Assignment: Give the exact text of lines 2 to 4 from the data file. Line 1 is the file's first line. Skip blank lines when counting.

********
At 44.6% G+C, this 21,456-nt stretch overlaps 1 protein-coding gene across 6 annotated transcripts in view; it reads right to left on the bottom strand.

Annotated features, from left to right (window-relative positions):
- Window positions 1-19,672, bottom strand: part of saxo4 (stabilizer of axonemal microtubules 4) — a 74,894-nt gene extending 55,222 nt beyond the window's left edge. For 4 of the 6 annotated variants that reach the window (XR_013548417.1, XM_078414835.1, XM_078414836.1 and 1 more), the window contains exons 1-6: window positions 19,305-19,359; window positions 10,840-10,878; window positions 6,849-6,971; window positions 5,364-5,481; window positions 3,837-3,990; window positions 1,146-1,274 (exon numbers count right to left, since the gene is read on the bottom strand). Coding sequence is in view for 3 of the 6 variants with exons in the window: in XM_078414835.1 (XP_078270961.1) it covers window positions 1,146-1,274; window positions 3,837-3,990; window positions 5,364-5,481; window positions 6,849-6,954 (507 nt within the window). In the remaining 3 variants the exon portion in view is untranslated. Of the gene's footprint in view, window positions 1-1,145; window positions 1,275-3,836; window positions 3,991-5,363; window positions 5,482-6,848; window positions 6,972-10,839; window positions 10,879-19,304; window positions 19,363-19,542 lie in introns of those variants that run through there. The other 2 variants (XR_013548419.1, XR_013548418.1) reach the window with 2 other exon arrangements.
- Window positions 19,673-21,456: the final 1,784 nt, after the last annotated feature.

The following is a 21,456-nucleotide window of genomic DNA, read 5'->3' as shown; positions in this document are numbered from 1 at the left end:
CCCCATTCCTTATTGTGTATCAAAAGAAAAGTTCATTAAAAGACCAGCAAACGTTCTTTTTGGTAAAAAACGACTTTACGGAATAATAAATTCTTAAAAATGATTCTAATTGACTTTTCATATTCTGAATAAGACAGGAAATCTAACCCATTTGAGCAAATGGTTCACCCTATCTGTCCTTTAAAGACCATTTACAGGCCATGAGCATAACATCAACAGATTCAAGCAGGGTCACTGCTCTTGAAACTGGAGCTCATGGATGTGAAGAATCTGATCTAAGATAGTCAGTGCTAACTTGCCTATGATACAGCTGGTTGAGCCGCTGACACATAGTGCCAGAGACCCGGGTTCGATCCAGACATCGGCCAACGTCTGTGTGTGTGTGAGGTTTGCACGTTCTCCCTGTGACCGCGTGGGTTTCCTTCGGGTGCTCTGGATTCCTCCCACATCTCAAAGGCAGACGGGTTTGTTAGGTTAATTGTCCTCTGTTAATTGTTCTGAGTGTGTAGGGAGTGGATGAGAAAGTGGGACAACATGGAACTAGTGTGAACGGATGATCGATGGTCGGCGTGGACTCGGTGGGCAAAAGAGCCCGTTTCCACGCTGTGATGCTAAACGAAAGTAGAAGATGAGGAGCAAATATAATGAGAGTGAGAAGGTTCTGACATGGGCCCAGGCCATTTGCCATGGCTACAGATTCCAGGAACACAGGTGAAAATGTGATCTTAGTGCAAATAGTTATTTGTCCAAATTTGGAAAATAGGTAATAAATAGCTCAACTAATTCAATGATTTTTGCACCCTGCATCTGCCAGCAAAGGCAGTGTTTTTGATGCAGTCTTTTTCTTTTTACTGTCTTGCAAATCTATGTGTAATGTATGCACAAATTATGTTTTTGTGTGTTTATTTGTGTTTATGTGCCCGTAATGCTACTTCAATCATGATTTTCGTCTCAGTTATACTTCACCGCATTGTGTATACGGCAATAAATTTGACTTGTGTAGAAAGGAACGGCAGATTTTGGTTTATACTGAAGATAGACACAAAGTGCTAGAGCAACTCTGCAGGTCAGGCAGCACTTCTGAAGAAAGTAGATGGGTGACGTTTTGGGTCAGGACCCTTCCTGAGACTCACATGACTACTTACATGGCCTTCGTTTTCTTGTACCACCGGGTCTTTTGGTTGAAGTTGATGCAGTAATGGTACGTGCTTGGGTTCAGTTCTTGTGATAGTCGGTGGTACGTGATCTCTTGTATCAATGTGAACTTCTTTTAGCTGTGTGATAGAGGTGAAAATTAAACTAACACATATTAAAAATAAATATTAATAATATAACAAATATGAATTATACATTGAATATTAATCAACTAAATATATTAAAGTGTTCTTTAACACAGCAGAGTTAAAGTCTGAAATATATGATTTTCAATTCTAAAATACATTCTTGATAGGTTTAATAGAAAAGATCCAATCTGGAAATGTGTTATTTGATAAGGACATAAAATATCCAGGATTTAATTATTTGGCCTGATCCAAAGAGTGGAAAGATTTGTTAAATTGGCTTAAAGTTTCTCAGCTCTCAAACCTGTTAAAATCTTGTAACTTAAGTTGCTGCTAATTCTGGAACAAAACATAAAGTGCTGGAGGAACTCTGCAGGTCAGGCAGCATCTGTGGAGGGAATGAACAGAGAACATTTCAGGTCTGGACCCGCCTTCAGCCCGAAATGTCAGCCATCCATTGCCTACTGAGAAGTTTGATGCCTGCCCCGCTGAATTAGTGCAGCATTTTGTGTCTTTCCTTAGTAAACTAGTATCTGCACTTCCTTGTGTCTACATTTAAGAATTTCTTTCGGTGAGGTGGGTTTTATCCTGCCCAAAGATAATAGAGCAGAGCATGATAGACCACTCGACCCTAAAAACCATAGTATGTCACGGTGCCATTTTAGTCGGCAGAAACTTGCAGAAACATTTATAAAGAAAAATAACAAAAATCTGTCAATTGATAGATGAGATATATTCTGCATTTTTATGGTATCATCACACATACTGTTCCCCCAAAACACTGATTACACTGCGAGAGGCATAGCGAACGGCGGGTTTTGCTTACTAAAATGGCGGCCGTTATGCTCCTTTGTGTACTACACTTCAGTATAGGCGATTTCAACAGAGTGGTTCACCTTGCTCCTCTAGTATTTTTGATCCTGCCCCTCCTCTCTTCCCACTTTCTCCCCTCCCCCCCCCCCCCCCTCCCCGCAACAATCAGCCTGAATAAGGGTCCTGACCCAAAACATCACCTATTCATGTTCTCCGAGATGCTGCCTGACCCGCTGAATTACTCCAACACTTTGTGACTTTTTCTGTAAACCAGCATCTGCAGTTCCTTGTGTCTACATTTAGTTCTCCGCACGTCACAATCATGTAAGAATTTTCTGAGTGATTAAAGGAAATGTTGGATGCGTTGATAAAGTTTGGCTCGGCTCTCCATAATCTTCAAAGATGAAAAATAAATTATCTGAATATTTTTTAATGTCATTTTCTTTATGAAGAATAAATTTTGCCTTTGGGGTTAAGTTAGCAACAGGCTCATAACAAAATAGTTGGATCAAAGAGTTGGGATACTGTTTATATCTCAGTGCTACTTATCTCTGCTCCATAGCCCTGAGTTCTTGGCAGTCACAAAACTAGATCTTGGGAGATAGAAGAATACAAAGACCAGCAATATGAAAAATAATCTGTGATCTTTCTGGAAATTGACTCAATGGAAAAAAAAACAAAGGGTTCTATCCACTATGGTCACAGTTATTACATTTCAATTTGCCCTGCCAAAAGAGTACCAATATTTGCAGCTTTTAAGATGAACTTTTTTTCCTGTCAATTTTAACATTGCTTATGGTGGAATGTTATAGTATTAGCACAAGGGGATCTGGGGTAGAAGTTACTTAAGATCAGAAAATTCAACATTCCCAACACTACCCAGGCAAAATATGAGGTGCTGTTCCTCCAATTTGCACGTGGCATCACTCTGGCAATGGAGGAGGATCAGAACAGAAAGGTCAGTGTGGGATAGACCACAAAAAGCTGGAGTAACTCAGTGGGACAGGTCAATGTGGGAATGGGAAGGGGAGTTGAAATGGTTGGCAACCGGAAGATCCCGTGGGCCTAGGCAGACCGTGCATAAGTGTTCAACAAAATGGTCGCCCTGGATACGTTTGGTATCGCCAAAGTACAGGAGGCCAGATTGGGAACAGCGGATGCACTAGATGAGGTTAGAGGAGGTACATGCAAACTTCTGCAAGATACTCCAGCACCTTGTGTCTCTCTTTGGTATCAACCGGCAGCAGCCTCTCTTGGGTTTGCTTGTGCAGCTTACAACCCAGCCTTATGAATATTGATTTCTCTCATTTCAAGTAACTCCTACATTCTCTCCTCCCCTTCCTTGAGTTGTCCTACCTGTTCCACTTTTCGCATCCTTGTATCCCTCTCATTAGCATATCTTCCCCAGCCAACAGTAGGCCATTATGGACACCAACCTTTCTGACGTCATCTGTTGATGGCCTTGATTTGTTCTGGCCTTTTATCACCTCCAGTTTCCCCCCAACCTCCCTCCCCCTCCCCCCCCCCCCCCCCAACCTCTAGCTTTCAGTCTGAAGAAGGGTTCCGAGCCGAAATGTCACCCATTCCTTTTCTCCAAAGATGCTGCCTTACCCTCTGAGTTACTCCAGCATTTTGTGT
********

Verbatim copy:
Annotated features, from left to right (window-relative positions):
- Window positions 1-19,672, bottom strand: part of saxo4 (stabilizer of axonemal microtubules 4) — a 74,894-nt gene extending 55,222 nt beyond the window's left edge. For 4 of the 6 annotated variants that reach the window (XR_013548417.1, XM_078414835.1, XM_078414836.1 and 1 more), the window contains exons 1-6: window positions 19,305-19,359; window positions 10,840-10,878; window positions 6,849-6,971; window positions 5,364-5,481; window positions 3,837-3,990; window positions 1,146-1,274 (exon numbers count right to left, since the gene is read on the bottom strand). Coding sequence is in view for 3 of the 6 variants with exons in the window: in XM_078414835.1 (XP_078270961.1) it covers window positions 1,146-1,274; window positions 3,837-3,990; window positions 5,364-5,481; window positions 6,849-6,954 (507 nt within the window). In the remaining 3 variants the exon portion in view is untranslated. Of the gene's footprint in view, window positions 1-1,145; window positions 1,275-3,836; window positions 3,991-5,363; window positions 5,482-6,848; window positions 6,972-10,839; window positions 10,879-19,304; window positions 19,363-19,542 lie in introns of those variants that run through there. The other 2 variants (XR_013548419.1, XR_013548418.1) reach the window with 2 other exon arrangements.
- Window positions 19,673-21,456: the final 1,784 nt, after the last annotated feature.